Inhaled corticosteroids have become an important therapeutic option in the treatment of childhood asthma. The preparations currently available for pediatric use (beclomethasone dipropionate and triamcinolone acetonide) do not, in general, cause significant hypothalamic-pituitary-adrenal axis suppression and physical signs of glucocorticoid excess have not been described with their use. We report an 8-year-old girl with asthma in whom obesity, hirsutism, and growth retardation developed during treatment with inhaled triamcinolone acetonide alone. Laboratory studies showed suppression of endogenous cortisol production but did not demonstrate suppression of the hypothalamic-pituitary-adrenal axis. Cessation of inhaled triamcinolone acetonide therapy resulted in resolution of obesity and hirsutism, resumption of normal growth, and a return to normal of serum cortisol levels and urinary 17-hydroxycorticosteroid excretion. Careful monitoring of growth velocity and (if clinically indicated) morning serum cortisol levels in asthmatic children using inhaled corticorsteroids will detect the rare instance of glucocorticoid excess resulting from systemic absorption of these drugs.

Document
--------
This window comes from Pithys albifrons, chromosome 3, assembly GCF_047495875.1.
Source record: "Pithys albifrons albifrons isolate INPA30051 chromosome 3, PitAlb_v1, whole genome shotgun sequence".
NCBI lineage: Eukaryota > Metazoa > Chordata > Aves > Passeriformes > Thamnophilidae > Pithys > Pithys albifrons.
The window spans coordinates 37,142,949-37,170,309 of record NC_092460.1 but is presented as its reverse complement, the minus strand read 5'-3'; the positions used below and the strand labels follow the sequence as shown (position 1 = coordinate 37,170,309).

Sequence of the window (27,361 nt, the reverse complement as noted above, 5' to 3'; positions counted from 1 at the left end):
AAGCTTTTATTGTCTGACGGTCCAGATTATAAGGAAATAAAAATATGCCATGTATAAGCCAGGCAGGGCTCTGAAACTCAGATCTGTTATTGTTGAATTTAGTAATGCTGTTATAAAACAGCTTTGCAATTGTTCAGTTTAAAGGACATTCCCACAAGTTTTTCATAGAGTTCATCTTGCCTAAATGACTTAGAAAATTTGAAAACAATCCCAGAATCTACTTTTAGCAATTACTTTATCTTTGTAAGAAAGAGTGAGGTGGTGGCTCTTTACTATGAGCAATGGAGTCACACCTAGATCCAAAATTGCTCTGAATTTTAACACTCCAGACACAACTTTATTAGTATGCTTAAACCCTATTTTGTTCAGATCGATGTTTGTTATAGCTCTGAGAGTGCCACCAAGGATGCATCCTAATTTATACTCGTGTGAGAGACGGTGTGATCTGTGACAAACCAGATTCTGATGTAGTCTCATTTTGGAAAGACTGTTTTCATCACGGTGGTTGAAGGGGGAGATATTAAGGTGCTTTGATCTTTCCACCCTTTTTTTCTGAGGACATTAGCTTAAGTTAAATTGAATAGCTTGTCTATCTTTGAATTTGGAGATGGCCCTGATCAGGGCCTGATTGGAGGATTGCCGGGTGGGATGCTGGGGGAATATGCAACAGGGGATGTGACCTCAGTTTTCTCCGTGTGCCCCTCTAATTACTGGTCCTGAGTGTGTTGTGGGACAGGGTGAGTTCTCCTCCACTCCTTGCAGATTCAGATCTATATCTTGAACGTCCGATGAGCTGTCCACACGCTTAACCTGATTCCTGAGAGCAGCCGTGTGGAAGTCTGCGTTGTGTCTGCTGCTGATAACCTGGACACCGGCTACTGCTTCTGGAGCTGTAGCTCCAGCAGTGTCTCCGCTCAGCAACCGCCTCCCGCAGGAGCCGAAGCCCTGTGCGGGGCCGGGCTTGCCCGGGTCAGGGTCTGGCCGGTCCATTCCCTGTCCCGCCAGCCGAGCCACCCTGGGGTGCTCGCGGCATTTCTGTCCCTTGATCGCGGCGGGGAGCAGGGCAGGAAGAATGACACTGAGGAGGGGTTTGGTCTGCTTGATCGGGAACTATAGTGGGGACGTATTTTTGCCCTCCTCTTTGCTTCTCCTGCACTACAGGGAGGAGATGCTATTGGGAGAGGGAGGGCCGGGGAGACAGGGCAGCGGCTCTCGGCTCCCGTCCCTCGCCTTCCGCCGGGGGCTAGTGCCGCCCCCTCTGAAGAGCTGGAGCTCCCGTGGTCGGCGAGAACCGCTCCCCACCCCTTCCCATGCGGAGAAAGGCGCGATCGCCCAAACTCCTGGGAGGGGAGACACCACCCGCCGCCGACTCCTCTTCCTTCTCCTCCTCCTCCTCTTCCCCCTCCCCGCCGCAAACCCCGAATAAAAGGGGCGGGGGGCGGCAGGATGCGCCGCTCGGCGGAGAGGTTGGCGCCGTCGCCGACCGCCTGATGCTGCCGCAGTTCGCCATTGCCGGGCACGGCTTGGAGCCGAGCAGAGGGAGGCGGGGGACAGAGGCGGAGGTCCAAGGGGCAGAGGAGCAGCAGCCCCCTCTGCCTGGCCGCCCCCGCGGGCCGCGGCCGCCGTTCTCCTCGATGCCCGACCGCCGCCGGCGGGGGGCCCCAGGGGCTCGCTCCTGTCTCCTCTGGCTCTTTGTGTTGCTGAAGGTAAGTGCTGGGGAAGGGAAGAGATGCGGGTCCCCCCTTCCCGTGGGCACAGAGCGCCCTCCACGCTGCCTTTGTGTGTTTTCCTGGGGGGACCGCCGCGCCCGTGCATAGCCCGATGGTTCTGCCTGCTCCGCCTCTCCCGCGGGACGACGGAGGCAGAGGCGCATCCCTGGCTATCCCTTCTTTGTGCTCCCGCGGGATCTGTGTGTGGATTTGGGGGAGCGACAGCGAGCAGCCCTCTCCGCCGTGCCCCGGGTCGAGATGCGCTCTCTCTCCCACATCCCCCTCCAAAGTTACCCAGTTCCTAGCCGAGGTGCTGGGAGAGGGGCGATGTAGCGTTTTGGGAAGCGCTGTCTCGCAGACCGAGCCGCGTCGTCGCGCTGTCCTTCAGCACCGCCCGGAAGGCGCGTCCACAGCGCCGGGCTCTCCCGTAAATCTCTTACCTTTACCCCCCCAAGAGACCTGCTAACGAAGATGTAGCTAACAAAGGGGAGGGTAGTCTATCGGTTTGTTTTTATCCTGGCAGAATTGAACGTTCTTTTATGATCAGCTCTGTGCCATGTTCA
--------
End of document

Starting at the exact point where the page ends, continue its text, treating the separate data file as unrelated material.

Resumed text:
- Received February 9, 1987.
- Accepted May 4, 1987.
- Copyright © 1988 by the American Academy of Pediatrics